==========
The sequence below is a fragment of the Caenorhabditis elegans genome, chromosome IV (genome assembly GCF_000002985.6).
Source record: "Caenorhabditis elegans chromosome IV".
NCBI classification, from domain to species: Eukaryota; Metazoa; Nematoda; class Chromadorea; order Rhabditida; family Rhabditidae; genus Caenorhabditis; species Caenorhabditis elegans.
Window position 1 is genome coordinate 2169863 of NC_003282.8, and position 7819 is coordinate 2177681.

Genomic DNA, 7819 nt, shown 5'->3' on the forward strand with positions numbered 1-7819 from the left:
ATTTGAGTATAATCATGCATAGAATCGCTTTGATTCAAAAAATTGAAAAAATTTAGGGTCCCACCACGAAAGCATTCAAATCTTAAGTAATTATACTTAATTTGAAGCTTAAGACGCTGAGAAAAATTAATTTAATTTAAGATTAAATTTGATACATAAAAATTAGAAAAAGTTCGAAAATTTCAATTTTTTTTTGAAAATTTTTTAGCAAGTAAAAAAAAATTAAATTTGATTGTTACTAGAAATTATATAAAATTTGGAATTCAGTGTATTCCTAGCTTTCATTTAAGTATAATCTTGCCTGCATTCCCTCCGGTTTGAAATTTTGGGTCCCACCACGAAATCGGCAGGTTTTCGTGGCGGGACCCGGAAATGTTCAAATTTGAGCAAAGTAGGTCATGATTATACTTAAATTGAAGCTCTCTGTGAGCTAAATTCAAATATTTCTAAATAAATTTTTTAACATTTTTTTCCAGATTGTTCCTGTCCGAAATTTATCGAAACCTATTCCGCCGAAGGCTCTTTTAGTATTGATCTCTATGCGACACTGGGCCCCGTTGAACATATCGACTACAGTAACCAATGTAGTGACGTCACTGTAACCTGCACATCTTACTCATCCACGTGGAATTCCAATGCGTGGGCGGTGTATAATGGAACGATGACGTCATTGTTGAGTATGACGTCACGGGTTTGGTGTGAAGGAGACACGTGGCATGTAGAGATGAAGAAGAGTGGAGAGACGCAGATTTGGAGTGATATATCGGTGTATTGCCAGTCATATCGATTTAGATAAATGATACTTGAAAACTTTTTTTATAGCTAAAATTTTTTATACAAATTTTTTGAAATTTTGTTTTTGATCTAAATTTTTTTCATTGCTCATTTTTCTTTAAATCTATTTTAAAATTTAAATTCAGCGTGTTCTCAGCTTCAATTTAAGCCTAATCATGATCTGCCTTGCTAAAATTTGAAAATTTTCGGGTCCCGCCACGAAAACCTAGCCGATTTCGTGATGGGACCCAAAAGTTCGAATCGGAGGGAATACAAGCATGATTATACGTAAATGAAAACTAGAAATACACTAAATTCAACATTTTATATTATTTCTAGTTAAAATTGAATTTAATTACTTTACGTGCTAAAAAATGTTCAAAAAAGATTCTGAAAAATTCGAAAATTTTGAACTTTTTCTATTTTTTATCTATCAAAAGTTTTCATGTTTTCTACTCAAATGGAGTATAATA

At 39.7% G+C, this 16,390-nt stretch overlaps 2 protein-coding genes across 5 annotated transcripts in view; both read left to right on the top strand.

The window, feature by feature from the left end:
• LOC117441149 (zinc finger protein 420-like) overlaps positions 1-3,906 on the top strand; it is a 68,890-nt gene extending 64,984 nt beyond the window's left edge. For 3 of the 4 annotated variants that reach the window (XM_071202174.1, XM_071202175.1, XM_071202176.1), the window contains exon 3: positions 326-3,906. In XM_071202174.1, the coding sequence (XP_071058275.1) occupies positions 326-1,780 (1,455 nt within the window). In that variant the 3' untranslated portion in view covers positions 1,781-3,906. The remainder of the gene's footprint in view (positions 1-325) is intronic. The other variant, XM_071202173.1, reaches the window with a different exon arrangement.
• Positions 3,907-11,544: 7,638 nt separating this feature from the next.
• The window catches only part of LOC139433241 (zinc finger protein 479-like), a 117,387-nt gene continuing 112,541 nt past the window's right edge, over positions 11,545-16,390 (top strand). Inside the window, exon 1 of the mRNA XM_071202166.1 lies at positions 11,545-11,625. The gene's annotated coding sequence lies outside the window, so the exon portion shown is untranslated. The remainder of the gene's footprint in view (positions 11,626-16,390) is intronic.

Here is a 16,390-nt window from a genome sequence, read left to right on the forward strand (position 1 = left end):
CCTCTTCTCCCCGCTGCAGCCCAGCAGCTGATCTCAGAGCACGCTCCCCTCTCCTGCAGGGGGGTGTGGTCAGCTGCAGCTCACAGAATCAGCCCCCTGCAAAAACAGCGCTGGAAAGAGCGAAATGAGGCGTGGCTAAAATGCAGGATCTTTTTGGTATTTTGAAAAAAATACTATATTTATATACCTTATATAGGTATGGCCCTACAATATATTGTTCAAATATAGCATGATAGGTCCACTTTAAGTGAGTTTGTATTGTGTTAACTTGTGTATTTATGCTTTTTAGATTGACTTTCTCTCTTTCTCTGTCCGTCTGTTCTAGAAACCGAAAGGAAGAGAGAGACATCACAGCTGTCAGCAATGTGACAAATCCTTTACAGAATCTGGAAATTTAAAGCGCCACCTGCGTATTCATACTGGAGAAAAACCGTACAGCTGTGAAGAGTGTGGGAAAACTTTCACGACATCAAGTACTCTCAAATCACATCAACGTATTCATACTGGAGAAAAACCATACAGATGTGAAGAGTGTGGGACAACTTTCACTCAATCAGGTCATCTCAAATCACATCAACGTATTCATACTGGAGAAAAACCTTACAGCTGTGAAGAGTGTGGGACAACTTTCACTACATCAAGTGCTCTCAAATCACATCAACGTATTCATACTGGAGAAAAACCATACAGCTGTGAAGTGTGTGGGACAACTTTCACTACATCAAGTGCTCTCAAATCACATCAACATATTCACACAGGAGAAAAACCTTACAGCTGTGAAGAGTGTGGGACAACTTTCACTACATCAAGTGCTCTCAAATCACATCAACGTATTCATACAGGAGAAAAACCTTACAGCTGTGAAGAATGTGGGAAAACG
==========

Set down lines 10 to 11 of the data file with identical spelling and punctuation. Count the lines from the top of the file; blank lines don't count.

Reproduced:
• Positions 3,907-11,544: 7,638 nt separating this feature from the next.
• The window catches only part of LOC139433241 (zinc finger protein 479-like), a 117,387-nt gene continuing 112,541 nt past the window's right edge, over positions 11,545-16,390 (top strand). Inside the window, exon 1 of the mRNA XM_071202166.1 lies at positions 11,545-11,625. The gene's annotated coding sequence lies outside the window, so the exon portion shown is untranslated. The remainder of the gene's footprint in view (positions 11,626-16,390) is intronic.